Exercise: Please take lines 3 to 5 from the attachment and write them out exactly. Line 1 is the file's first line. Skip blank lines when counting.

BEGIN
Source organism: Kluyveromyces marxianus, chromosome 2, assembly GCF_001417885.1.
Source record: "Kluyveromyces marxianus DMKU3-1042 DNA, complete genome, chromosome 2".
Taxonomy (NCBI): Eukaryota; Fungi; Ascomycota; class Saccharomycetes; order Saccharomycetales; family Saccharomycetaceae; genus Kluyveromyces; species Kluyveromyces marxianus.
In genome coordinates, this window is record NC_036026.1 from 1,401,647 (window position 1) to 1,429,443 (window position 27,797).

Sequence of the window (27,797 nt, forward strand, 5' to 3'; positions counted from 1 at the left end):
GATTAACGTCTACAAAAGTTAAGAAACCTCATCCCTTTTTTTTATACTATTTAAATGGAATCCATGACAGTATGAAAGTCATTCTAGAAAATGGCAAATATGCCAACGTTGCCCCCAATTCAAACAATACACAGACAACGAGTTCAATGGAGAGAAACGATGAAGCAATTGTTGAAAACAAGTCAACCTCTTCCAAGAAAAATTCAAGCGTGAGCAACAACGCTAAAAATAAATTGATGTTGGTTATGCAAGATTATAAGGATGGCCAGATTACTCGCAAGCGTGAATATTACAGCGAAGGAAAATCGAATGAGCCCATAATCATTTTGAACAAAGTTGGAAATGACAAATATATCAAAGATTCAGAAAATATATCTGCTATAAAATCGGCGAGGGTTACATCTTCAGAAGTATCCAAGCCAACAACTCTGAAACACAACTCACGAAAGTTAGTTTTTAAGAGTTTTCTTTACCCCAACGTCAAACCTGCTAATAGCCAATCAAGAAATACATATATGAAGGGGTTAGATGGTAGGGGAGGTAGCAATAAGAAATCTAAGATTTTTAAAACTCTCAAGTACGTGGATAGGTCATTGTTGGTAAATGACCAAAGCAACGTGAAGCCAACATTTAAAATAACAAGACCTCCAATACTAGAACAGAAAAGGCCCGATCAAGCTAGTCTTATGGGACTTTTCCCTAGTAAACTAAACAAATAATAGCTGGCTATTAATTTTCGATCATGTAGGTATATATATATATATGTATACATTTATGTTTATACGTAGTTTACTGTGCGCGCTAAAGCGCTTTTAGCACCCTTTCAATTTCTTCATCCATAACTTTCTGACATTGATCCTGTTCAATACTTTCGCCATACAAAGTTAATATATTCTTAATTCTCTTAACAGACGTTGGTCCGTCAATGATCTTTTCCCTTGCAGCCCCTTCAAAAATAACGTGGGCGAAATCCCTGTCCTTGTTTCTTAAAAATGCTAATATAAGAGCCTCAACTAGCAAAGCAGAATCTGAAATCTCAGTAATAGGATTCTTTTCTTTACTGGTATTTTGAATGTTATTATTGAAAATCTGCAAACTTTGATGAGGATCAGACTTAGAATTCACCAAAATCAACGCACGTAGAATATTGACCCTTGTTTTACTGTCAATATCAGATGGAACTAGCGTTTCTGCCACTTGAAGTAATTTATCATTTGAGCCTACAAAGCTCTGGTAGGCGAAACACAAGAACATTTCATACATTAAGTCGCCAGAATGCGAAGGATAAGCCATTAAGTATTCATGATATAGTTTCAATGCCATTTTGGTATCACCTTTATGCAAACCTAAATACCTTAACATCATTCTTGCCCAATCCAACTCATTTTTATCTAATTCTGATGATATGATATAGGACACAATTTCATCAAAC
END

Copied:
Taxonomy (NCBI): Eukaryota; Fungi; Ascomycota; class Saccharomycetes; order Saccharomycetales; family Saccharomycetaceae; genus Kluyveromyces; species Kluyveromyces marxianus.
In genome coordinates, this window is record NC_036026.1 from 1,401,647 (window position 1) to 1,429,443 (window position 27,797).

Sequence of the window (27,797 nt, forward strand, 5' to 3'; positions counted from 1 at the left end):